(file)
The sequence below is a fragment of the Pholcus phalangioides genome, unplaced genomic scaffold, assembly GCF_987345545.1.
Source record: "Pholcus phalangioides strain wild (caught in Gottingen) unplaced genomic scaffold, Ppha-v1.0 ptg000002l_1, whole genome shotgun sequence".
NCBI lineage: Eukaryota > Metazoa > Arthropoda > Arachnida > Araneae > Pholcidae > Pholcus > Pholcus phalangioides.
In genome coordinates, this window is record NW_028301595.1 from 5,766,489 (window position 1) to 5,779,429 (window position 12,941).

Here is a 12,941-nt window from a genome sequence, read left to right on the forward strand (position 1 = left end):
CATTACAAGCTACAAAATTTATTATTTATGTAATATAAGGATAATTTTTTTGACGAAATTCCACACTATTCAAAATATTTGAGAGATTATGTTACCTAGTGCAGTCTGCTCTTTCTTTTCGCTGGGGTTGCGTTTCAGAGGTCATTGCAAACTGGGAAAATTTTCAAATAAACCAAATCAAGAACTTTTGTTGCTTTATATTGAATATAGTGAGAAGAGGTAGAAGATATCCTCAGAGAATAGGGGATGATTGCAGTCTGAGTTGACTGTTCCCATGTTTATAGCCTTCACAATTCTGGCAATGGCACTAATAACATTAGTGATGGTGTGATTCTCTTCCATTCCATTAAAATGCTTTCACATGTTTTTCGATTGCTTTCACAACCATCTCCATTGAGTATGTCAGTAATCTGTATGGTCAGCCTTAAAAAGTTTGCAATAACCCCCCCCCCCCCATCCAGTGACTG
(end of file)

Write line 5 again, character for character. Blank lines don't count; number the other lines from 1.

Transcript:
Here is a 12,941-nt window from a genome sequence, read left to right on the forward strand (position 1 = left end):